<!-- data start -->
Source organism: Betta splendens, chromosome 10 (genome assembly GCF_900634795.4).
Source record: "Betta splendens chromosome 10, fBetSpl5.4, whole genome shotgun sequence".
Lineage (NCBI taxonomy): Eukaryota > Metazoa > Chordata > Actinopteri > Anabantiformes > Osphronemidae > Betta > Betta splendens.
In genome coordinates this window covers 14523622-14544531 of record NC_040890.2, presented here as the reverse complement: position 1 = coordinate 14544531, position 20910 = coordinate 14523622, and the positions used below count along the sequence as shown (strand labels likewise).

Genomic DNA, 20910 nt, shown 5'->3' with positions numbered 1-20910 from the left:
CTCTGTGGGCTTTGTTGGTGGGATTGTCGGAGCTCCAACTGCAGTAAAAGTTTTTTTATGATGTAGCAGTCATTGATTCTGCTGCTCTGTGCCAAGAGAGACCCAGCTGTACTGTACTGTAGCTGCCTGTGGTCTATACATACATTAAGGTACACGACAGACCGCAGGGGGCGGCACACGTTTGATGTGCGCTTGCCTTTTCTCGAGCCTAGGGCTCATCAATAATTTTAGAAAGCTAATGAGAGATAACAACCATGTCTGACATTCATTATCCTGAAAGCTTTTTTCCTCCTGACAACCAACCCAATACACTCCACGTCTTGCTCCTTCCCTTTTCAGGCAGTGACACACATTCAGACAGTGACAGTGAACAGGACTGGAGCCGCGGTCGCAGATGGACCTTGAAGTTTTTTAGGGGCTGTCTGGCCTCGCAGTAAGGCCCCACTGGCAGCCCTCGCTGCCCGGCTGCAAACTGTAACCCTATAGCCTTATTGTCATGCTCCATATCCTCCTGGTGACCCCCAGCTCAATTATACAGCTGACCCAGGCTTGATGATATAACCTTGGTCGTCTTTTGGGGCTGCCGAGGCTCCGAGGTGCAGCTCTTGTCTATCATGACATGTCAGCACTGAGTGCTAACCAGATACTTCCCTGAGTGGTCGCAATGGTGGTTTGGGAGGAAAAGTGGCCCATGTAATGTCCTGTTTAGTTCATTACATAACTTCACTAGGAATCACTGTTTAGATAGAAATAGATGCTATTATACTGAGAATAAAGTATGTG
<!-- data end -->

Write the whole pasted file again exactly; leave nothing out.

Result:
Source organism: Betta splendens, chromosome 10 (genome assembly GCF_900634795.4).
Source record: "Betta splendens chromosome 10, fBetSpl5.4, whole genome shotgun sequence".
Lineage (NCBI taxonomy): Eukaryota > Metazoa > Chordata > Actinopteri > Anabantiformes > Osphronemidae > Betta > Betta splendens.
In genome coordinates this window covers 14523622-14544531 of record NC_040890.2, presented here as the reverse complement: position 1 = coordinate 14544531, position 20910 = coordinate 14523622, and the positions used below count along the sequence as shown (strand labels likewise).

Genomic DNA, 20910 nt, shown 5'->3' with positions numbered 1-20910 from the left:
CTCTGTGGGCTTTGTTGGTGGGATTGTCGGAGCTCCAACTGCAGTAAAAGTTTTTTTATGATGTAGCAGTCATTGATTCTGCTGCTCTGTGCCAAGAGAGACCCAGCTGTACTGTACTGTAGCTGCCTGTGGTCTATACATACATTAAGGTACACGACAGACCGCAGGGGGCGGCACACGTTTGATGTGCGCTTGCCTTTTCTCGAGCCTAGGGCTCATCAATAATTTTAGAAAGCTAATGAGAGATAACAACCATGTCTGACATTCATTATCCTGAAAGCTTTTTTCCTCCTGACAACCAACCCAATACACTCCACGTCTTGCTCCTTCCCTTTTCAGGCAGTGACACACATTCAGACAGTGACAGTGAACAGGACTGGAGCCGCGGTCGCAGATGGACCTTGAAGTTTTTTAGGGGCTGTCTGGCCTCGCAGTAAGGCCCCACTGGCAGCCCTCGCTGCCCGGCTGCAAACTGTAACCCTATAGCCTTATTGTCATGCTCCATATCCTCCTGGTGACCCCCAGCTCAATTATACAGCTGACCCAGGCTTGATGATATAACCTTGGTCGTCTTTTGGGGCTGCCGAGGCTCCGAGGTGCAGCTCTTGTCTATCATGACATGTCAGCACTGAGTGCTAACCAGATACTTCCCTGAGTGGTCGCAATGGTGGTTTGGGAGGAAAAGTGGCCCATGTAATGTCCTGTTTAGTTCATTACATAACTTCACTAGGAATCACTGTTTAGATAGAAATAGATGCTATTATACTGAGAATAAAGTATGTG